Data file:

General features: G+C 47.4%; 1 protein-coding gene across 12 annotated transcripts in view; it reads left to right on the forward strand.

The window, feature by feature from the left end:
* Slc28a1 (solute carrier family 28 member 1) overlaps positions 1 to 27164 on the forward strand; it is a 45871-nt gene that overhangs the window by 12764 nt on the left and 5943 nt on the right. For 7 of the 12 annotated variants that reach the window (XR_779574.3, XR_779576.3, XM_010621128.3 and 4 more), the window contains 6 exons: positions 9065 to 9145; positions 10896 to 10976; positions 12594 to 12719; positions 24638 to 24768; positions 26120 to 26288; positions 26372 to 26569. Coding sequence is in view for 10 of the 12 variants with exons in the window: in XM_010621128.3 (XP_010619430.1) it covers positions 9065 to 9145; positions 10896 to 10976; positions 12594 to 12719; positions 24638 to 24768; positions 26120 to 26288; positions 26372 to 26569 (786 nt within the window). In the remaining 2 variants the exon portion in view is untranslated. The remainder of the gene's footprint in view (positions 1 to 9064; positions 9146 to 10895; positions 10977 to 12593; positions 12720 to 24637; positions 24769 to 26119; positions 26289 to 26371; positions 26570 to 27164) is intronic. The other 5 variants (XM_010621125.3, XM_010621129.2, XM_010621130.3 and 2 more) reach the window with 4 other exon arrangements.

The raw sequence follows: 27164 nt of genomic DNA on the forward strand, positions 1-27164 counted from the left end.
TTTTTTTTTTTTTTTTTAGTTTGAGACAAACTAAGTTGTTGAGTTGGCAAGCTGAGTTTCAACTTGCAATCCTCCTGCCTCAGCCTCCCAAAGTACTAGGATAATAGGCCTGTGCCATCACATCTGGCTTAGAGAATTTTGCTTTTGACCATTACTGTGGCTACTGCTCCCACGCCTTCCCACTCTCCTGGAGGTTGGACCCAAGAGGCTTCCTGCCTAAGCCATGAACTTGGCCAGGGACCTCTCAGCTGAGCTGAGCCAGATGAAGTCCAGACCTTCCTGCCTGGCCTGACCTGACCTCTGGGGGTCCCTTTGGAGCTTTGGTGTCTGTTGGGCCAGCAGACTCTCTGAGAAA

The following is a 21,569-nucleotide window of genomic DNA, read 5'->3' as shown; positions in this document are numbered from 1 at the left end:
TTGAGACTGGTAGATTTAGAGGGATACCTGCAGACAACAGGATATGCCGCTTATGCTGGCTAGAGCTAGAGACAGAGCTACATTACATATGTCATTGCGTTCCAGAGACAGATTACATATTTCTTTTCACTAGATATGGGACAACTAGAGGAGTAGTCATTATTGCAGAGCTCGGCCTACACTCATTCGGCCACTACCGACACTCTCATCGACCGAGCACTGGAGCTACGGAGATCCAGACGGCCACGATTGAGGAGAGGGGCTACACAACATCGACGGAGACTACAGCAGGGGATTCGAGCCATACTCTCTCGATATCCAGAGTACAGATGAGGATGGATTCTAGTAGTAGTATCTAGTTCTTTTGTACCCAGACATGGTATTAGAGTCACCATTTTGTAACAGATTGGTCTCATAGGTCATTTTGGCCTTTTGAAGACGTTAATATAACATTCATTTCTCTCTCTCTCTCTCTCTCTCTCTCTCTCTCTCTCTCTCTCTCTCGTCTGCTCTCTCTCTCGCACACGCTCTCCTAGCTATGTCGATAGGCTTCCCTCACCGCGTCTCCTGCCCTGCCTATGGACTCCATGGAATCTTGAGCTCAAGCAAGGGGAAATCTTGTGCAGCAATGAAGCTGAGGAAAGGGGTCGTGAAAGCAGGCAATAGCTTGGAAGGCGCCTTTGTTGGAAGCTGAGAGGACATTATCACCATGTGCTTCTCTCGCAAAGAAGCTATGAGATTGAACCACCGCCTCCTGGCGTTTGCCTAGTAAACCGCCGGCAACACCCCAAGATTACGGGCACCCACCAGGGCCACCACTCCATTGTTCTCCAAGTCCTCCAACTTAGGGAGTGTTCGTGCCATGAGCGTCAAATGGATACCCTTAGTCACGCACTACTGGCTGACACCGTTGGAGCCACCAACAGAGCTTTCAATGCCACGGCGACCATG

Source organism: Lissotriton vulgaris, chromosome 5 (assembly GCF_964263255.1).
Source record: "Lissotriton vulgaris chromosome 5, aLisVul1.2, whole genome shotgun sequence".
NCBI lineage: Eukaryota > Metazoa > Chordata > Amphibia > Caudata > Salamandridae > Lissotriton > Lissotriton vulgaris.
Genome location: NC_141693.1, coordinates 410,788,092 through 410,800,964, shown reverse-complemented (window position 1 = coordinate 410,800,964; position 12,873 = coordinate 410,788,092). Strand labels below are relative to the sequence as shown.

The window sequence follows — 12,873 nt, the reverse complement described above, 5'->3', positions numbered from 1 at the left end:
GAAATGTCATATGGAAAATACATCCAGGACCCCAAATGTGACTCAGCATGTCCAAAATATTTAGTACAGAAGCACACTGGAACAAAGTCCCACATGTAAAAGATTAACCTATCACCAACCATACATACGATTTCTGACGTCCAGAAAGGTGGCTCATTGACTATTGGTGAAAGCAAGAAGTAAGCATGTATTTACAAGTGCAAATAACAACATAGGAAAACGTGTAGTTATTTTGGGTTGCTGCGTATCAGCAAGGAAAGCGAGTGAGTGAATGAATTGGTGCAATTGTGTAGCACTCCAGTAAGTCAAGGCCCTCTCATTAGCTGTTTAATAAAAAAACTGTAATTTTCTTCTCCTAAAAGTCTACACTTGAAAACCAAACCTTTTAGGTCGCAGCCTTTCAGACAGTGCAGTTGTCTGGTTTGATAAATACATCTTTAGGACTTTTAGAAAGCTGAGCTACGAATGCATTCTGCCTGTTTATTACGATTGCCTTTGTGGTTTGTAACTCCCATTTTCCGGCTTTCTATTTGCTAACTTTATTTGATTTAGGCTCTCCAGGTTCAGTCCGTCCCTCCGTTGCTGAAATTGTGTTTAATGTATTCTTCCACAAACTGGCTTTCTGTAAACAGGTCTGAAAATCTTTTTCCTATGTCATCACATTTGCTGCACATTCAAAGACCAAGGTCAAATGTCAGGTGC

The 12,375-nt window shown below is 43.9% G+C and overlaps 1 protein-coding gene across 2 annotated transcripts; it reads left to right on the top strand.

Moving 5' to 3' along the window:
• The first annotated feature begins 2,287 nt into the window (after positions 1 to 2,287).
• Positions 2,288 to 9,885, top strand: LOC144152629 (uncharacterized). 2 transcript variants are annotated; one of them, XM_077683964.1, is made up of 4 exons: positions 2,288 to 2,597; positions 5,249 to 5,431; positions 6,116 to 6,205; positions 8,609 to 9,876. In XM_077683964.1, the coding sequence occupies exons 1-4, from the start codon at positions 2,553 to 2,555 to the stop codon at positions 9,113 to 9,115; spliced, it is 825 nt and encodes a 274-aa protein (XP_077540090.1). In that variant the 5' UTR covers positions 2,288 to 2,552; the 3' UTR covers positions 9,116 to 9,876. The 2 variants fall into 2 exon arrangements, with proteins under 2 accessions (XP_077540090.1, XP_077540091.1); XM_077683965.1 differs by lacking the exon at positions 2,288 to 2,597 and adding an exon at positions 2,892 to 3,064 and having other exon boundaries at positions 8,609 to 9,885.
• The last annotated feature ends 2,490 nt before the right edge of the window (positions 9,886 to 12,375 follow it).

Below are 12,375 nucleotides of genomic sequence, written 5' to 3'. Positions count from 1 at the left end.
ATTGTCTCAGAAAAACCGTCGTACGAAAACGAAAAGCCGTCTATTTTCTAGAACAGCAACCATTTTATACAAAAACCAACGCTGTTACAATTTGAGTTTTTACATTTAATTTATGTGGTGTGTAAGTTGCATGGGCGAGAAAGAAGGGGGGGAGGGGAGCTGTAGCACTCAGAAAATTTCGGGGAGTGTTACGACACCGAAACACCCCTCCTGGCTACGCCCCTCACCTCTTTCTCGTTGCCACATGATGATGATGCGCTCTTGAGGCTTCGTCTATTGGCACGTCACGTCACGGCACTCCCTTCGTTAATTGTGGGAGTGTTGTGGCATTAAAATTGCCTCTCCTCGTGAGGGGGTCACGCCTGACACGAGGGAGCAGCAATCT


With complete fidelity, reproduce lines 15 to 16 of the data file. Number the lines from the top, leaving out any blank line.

Moving 5' to 3' along the window:
• The first annotated feature begins 2,287 nt into the window (after positions 1 to 2,287).